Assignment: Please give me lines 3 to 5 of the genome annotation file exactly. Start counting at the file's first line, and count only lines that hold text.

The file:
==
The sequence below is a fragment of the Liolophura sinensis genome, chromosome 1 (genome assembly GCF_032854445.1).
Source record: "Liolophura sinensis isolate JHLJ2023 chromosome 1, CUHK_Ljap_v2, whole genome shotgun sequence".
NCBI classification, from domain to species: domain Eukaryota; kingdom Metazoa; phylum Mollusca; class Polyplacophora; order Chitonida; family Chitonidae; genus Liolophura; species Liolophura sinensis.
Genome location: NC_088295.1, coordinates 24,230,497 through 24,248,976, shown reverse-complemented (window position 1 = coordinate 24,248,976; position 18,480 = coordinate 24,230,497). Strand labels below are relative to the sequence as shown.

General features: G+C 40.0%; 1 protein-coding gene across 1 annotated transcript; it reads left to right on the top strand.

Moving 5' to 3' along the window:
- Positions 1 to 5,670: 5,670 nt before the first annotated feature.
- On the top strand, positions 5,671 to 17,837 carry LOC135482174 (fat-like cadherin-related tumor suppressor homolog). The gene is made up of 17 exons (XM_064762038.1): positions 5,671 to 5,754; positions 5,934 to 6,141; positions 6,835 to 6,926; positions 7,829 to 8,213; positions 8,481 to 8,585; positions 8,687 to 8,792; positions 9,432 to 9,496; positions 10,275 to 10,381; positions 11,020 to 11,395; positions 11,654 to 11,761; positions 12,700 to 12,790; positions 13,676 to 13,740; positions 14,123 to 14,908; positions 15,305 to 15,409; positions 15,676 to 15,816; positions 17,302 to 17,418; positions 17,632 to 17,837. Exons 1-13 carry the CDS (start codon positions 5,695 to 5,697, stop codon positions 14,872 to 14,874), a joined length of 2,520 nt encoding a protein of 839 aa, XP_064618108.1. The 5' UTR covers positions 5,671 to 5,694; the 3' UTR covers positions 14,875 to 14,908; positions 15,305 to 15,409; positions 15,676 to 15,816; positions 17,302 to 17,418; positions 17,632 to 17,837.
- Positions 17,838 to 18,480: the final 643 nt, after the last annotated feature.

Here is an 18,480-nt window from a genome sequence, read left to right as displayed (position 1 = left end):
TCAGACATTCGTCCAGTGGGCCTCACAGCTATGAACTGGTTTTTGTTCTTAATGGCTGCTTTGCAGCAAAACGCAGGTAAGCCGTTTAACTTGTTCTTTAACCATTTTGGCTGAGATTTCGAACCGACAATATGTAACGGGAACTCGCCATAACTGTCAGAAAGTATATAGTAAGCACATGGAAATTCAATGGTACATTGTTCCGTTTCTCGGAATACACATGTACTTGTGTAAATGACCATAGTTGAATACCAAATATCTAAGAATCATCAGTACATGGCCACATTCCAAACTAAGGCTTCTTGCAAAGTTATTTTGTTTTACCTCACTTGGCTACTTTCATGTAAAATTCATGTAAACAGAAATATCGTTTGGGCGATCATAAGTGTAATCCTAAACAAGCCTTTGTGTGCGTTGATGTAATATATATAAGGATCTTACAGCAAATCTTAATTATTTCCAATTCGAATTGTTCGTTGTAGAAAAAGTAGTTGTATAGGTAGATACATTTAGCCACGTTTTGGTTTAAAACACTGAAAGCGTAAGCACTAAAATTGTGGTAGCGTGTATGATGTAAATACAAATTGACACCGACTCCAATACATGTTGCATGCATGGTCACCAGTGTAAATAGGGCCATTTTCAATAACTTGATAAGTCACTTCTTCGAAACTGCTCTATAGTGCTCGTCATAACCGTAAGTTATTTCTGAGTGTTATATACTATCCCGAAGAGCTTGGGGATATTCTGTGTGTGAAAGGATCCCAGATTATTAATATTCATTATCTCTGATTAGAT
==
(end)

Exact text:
NCBI classification, from domain to species: domain Eukaryota; kingdom Metazoa; phylum Mollusca; class Polyplacophora; order Chitonida; family Chitonidae; genus Liolophura; species Liolophura sinensis.
Genome location: NC_088295.1, coordinates 24,230,497 through 24,248,976, shown reverse-complemented (window position 1 = coordinate 24,248,976; position 18,480 = coordinate 24,230,497). Strand labels below are relative to the sequence as shown.

General features: G+C 40.0%; 1 protein-coding gene across 1 annotated transcript; it reads left to right on the top strand.